CHILDREN and young people are being asked for their views as part of a review of family law.

The Scottish Government has launched a consultation on proposals aimed at improving how family cases are dealt with by the courts. Legal Affairs Minister Annabelle Ewing said a child-friendly questionnaire had been produced to encourage young people to contribute.

The review is looking at how courts deal with cases involving children when the parents have separated, as well as the law around parental responsibilities and rights.

Among the issues under consideration are how the opinions of children are obtained in family cases, and how victims of domestic abuse and their children are protected during court proceedings.

A ban on the cross-examination of domestic abuse victims by their abusers in contact and residence cases in the civil courts is one of the options under consideration.

Ministers are examining whether there should be more regulation of child contact centres and of the child welfare reporters who advise sheriffs and judges in family court cases.

The review will also consider whether the Scottish Government should do more to encourage alternatives to court such as family mediation and will look at improvements to the children’s hearings system.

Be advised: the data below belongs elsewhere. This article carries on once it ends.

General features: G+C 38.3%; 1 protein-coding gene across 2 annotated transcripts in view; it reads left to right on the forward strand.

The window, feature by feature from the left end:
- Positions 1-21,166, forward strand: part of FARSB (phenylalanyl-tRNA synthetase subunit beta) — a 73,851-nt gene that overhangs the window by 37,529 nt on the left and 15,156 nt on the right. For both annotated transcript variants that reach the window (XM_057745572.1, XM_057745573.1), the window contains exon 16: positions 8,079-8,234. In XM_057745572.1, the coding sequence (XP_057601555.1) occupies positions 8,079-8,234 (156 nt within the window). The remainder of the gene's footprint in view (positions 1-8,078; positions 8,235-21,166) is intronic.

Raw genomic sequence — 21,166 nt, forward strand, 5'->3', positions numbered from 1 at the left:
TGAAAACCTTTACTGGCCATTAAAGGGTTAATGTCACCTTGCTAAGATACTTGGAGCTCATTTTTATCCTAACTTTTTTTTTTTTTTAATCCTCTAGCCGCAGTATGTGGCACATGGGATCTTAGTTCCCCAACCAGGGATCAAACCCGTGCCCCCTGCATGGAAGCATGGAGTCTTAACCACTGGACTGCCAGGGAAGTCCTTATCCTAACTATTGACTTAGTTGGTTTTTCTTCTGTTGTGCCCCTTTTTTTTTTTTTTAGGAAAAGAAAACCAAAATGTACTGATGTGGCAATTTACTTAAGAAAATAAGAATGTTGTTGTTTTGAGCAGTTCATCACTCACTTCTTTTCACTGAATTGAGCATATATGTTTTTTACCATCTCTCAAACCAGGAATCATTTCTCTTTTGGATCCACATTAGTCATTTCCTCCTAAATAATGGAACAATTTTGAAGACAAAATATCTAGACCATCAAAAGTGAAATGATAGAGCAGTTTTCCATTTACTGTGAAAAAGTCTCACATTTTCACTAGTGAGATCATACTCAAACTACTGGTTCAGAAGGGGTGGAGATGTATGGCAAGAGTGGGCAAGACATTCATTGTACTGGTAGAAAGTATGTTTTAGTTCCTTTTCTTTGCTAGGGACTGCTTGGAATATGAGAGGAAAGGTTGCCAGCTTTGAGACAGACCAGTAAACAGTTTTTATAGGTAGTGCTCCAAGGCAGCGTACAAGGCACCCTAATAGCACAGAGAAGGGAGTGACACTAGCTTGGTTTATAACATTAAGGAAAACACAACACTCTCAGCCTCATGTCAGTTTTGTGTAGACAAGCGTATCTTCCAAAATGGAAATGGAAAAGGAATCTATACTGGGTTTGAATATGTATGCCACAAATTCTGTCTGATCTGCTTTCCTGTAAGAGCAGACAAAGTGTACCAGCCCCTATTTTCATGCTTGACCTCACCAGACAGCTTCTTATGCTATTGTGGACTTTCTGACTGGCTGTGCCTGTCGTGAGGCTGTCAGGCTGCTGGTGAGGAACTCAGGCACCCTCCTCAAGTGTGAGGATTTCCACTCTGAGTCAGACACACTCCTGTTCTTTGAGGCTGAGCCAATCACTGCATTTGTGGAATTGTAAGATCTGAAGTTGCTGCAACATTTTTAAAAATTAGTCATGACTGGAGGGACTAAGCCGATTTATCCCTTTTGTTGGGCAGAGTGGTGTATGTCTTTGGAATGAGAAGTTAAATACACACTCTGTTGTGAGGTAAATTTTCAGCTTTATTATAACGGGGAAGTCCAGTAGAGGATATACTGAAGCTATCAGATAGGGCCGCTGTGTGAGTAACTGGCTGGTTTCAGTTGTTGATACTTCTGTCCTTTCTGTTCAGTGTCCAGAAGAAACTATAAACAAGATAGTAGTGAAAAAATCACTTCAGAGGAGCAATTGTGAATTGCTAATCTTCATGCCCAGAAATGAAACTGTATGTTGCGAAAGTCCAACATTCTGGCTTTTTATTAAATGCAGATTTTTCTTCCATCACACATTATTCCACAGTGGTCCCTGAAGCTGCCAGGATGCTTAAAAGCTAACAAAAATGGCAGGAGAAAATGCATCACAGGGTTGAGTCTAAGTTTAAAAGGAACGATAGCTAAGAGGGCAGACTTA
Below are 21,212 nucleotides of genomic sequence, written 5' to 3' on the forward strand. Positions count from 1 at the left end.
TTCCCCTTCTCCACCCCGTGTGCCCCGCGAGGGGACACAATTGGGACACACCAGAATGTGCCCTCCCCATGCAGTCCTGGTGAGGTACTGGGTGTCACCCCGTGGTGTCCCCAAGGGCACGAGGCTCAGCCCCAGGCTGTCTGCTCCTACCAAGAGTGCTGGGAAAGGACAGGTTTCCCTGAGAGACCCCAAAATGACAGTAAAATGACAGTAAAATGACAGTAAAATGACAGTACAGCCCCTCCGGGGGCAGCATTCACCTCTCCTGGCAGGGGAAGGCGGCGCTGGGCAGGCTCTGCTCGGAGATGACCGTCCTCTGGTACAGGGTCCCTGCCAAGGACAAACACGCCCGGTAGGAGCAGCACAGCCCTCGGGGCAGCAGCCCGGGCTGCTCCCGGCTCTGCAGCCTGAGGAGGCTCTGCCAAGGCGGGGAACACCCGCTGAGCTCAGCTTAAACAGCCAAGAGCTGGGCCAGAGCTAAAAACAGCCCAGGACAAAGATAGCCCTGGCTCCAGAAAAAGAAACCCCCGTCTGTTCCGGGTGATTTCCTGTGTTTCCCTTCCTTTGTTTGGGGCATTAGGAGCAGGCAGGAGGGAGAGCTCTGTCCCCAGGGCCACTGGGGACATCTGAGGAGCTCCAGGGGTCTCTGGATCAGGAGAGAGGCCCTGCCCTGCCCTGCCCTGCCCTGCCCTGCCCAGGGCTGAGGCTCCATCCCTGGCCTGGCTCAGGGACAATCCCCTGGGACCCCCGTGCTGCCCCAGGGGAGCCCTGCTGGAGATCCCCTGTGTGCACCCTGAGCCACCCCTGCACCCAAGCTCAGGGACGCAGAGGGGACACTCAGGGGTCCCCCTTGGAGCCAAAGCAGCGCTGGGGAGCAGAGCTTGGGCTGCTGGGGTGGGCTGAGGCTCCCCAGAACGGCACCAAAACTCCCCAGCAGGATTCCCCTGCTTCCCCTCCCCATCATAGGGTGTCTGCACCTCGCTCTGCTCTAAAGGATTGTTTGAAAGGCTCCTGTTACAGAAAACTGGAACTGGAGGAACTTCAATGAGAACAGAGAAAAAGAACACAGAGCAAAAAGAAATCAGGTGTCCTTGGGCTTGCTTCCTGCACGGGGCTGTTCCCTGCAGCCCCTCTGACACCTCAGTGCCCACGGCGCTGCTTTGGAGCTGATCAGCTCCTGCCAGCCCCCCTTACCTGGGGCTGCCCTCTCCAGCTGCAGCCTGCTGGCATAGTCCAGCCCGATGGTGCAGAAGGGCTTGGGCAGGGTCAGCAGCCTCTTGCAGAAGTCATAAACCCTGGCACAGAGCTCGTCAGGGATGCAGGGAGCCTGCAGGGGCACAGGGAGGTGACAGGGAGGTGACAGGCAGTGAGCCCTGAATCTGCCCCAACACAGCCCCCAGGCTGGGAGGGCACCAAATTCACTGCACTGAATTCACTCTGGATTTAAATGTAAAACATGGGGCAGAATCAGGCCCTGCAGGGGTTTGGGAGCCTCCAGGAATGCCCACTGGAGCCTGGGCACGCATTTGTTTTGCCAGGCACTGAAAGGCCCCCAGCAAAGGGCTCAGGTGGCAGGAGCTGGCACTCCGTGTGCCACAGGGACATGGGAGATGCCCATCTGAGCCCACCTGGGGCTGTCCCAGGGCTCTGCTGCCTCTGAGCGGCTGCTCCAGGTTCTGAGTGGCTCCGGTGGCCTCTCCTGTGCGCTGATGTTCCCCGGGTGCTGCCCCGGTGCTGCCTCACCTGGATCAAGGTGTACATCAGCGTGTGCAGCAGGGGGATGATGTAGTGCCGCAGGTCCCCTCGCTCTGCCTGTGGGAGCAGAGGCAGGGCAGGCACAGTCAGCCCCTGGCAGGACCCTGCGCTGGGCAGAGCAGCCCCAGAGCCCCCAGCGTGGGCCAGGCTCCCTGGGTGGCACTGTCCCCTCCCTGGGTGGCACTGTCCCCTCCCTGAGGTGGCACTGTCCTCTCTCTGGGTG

Ewing said: “We know that family breakdown can be very upsetting for children and it is our responsibility to ensure that the family justice system is supportive and does not contribute to their distress.

“That means putting the best interests of the child first in every case and feedback from this consultation will help us to identify where changes are needed.

“The often sensitive issues involved can give rise to competing viewpoints, and that is why we are looking for as wide a range of responses as possible to help shape the future of family law in Scotland.

“In this Year of Young People, I am particularly keen to hear the views and first-hand experiences of children and young people.”